Written by Grant Morrison and drawn by Chris Burnham with assistance from Jason Masters, Batman Inc. #8 closes the second act of the second volume of Inc., itself the final chapter of the sprawling Batman saga Morrison’s been crafting since 2006.
When last we left Damian Wayne, the central figure to Morrison’s oeuvre, he propelled himself from the Bat-cave defying his father’s orders to hide from the war his mother Talia was sieging on the empire of Batman. And as if the very notion of laying low was insulting to Damian, that the true son and heir of all that is Batman would run and hide from a noble fight, in this issue he dons the Robin mantle in full glory for the first time in 7 issues.
And in a series of moments that feels like both Damian proving to his sparring parents and Morrison proving to the audience the validity of the character he created, Damian becomes and embodies the legend of the Batman. The striking and bold title card “THE BOY WONDER RETURNS” and the RIP cover immediately pins Damian as embracing his father’s legacy in nod to iconic staples of the Batman comic library. As he swoops into Wayne Tower through the smashing windows his beating bat wings paint him as the bat that crashed into Wayne Manor all those years ago spawning the idea of Batman. Damian even inherits the lowest points in his father’s life as in a series of brutal and horrifying panels he receives a back-breaker familiar to even the most superficial of Batman fans.
These panels in particular had me at my most emotional while reading. They’re small, tight, flurried and claustrophobic. Rather than the “Death of Superman” style splash pages of violence which denote grandeur, high stakes and importance, this page’s modesty in terms of space serves to highlight that Damian is a child and that the horrors he suffers being pelted with arrows, bullets and devastating blows is not something to be glorified or celebrated, but mourned. This isn’t a heroic duel. It’s a small boy doing everything he can for his father who is too preoccupied with the selfish war he and the boy’s mother embroiled themselves in. Like selfish parents in a divorce alienating their children. That Damian’s final blow is dealt by a younger brother favoured by his mother stealing his trademark “>TT<” of exasperation and incredulousness hammers home the themes of the fractured family on a child’s wellbeing with a brutal stab to both Damian’s heart and the reader’s.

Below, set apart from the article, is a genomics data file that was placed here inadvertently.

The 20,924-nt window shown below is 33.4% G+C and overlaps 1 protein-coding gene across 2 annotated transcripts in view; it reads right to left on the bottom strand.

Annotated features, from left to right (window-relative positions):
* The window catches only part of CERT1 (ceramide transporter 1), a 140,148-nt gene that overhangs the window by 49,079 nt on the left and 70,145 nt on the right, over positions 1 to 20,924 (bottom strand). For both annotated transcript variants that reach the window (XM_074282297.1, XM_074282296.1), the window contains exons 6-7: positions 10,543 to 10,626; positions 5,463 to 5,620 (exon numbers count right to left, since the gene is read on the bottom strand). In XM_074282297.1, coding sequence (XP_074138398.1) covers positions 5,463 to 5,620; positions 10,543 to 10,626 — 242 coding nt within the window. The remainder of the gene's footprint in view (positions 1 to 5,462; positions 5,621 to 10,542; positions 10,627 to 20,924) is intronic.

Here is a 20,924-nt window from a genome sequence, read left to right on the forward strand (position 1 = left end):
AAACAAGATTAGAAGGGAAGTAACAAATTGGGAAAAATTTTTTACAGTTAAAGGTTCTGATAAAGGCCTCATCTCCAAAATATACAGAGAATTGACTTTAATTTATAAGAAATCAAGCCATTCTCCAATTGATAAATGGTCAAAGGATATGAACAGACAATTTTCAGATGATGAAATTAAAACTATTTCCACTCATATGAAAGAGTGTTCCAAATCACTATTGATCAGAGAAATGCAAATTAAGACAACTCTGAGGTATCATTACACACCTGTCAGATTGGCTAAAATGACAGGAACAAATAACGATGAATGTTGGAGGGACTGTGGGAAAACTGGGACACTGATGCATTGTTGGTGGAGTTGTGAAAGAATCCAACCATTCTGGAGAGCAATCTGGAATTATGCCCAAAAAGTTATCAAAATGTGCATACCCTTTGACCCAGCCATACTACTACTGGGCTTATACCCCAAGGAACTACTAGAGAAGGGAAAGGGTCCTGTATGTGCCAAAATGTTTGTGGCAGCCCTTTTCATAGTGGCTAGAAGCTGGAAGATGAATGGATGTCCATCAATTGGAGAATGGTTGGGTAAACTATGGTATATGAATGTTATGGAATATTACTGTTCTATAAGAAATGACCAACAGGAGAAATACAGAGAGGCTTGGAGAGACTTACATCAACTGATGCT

On a craft level Chris Burnham shines brightly in this issue. His visual callbacks to the explosive onomatopoeia of Frank Quitely’s Batman and Robin #1 as well as the Adam West Batman carries fantastic and effortless weigh amidst the wonderful character moments between Dick and Damian. The Quitely/Seth Fisher (plus too many other influences to name) mash up style of his combined with his amazing use of panelling ensure action flows very smoothly. Nathan Fairbairn’s coloring pops and shines deliciously before taking a malevolent turn on the second last page with heavy reds and oranges whose brightness juxtapose wonderfully with the darkness of the scene depicted. Jason Masters fill in pages do a great job of maintaining cohesiveness with Burnham’s style.
The final page of Batman cradling his son’s body carries great weight in isolation, but felt somewhat disjointed following up the preceding page. Without having seen Batman enter the lobby where the onslaught took place, initially spot the body or deal with aged clone assassin suggests to me that all is not as it seems regarding Damian’s death. Indeed this isn’t the first issue of Batman Inc. to conclude with us having believed Robin died. But that said, with the final series of panels along the page bottom of Batman’s darkening face like the flat-lining heart beat on an ECG, the emotional weight of Damian’s valiant death hits home hard. There is but one solace to be had in the back of our minds if this proves the end of Damian Wayne. Batman and Robin will never die.